Neither Here nor There: The Bisexual Struggle for American Asylum

Jaclyn Gross

Volume 69, Volume 3, 985-1008

Recently, it has become increasingly difficult for foreign nationals to successfully gain refuge in the United States from persecution in their home countries. The year 1990 marked the first time that the United States granted asylum to a homosexual claimant on the grounds of membership in a “particular social group.” Since then, several LGBTI asylum seekers have been granted the right to build new lives in the United States. Most recently, the country has increasingly included the transgender community in this group of fortunate individuals. Bisexuals, however, despite comprising over fifty percent of the LGBTI population, continue to be a significant subset of the community that consistently faces the most difficulty in attaining asylum in the United States. Asylum seekers who are discriminated against based on visible traits face far fewer roadblocks than those attempting to prove persecution for not being heterosexual.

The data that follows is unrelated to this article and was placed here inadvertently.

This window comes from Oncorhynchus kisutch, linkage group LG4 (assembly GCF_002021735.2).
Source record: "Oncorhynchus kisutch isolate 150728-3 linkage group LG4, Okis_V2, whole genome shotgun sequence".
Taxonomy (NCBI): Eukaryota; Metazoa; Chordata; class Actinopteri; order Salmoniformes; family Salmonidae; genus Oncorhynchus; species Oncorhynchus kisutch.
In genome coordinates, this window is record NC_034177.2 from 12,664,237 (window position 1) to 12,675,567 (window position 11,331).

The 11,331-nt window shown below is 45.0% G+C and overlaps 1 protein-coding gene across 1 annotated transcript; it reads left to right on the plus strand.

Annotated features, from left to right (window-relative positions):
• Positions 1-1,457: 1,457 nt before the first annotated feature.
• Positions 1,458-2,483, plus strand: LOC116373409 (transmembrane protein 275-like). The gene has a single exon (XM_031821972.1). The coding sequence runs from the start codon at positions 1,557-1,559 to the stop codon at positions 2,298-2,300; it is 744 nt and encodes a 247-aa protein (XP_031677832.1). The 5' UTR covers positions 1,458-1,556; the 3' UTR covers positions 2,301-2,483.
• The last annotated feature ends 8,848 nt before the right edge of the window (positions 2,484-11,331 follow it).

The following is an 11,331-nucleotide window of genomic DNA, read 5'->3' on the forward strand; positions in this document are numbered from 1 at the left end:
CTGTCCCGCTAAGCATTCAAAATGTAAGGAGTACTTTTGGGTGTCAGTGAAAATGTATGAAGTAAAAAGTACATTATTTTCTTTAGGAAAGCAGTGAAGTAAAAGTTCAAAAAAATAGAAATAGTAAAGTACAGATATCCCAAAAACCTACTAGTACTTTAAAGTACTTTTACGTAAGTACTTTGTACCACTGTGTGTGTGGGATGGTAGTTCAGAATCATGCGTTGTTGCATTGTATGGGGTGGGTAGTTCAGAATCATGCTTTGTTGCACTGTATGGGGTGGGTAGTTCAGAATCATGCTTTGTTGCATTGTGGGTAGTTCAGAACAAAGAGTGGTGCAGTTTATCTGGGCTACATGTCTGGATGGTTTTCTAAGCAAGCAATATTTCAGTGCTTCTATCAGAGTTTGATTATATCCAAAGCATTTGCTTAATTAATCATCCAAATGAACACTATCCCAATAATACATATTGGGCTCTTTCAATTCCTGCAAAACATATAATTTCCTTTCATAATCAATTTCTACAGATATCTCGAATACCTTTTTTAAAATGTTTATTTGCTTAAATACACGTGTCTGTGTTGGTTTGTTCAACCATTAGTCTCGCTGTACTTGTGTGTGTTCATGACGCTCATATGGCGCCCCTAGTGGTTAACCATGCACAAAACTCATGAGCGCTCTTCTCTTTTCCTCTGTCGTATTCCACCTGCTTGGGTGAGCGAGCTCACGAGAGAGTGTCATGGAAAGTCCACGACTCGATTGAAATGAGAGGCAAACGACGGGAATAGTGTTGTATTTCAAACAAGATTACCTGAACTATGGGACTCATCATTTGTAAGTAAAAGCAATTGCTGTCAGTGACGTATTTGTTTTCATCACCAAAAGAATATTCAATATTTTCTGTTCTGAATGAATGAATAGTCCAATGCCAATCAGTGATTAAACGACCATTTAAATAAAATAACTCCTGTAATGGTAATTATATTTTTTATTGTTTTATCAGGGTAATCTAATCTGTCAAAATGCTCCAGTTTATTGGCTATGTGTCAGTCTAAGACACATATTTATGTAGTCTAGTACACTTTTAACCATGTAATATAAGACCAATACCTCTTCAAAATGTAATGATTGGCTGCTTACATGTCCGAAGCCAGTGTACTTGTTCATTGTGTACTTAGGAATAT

There are fundamental societal misunderstandings about bisexuality and its presence in everyday life, and the judiciary suffers from a lack of targeted training that could help overcome this deficiency. Accordingly, the judiciary must take steps to prevent these deficiencies from resulting in stereotypes and inaccurate credibility determinations that may ultimately act as a bar to asylum. This Note proposes that all judges making asylum determinations be subject to a training program comparable to that of the LGBTI-specific module required by United States Citizenship and Immigration Services for Refugee, Asylum and International Operations officials. With this training, the personal biases of decisionmakers that lead to skepticism of a claimant’s credibility can be reduced, thus avoiding miscategorizations of individuals who stray from perceived gender or sexual binaries.

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